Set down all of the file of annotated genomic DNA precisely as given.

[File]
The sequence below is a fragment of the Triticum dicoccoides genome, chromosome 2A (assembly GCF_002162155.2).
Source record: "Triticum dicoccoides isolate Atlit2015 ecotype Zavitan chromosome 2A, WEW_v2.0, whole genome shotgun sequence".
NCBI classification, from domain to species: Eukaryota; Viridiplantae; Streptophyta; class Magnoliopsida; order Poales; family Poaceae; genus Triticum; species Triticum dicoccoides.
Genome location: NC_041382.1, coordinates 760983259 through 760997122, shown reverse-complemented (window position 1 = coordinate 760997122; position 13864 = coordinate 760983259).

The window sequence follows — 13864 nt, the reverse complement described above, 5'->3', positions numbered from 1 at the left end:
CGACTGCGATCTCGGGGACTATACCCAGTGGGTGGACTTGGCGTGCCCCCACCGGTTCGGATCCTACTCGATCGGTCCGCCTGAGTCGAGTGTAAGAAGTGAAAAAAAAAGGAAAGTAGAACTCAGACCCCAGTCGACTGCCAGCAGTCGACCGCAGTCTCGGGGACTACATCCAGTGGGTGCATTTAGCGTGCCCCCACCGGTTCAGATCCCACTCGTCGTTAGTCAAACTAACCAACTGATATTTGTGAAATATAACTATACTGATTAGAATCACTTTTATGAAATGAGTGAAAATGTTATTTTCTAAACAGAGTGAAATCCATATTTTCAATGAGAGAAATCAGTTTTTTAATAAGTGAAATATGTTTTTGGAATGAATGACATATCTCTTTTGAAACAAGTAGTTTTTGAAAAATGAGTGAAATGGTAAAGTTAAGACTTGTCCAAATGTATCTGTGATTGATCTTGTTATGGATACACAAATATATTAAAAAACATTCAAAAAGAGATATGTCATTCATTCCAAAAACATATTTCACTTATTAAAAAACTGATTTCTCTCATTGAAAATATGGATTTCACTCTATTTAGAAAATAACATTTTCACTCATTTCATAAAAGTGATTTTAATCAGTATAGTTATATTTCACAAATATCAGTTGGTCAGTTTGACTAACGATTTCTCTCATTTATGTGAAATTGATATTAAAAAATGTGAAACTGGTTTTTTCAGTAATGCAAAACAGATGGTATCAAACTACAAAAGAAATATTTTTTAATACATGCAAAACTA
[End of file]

The sequence below is a fragment of the Triticum dicoccoides genome, chromosome 2A (assembly GCF_002162155.2).
Source record: "Triticum dicoccoides isolate Atlit2015 ecotype Zavitan chromosome 2A, WEW_v2.0, whole genome shotgun sequence".
NCBI classification, from domain to species: Eukaryota; Viridiplantae; Streptophyta; class Magnoliopsida; order Poales; family Poaceae; genus Triticum; species Triticum dicoccoides.
Genome location: NC_041382.1, coordinates 760983259 through 760997122, shown reverse-complemented (window position 1 = coordinate 760997122; position 13864 = coordinate 760983259).

The window sequence follows — 13864 nt, the reverse complement described above, 5'->3', positions numbered from 1 at the left end:
CGACTGCGATCTCGGGGACTATACCCAGTGGGTGGACTTGGCGTGCCCCCACCGGTTCGGATCCTACTCGATCGGTCCGCCTGAGTCGAGTGTAAGAAGTGAAAAAAAAAGGAAAGTAGAACTCAGACCCCAGTCGACTGCCAGCAGTCGACCGCAGTCTCGGGGACTACATCCAGTGGGTGCATTTAGCGTGCCCCCACCGGTTCAGATCCCACTCGTCGTTAGTCAAACTAACCAACTGATATTTGTGAAATATAACTATACTGATTAGAATCACTTTTATGAAATGAGTGAAAATGTTATTTTCTAAACAGAGTGAAATCCATATTTTCAATGAGAGAAATCAGTTTTTTAATAAGTGAAATATGTTTTTGGAATGAATGACATATCTCTTTTGAAACAAGTAGTTTTTGAAAAATGAGTGAAATGGTAAAGTTAAGACTTGTCCAAATGTATCTGTGATTGATCTTGTTATGGATACACAAATATATTAAAAAACATTCAAAAAGAGATATGTCATTCATTCCAAAAACATATTTCACTTATTAAAAAACTGATTTCTCTCATTGAAAATATGGATTTCACTCTATTTAGAAAATAACATTTTCACTCATTTCATAAAAGTGATTTTAATCAGTATAGTTATATTTCACAAATATCAGTTGGTCAGTTTGACTAACGATTTCTCTCATTTATGTGAAATTGATATTAAAAAATGTGAAACTGGTTTTTTCAGTAATGCAAAACAGATGGTATCAAACTACAAAAGAAATATTTTTTAATACATGCAAAACTA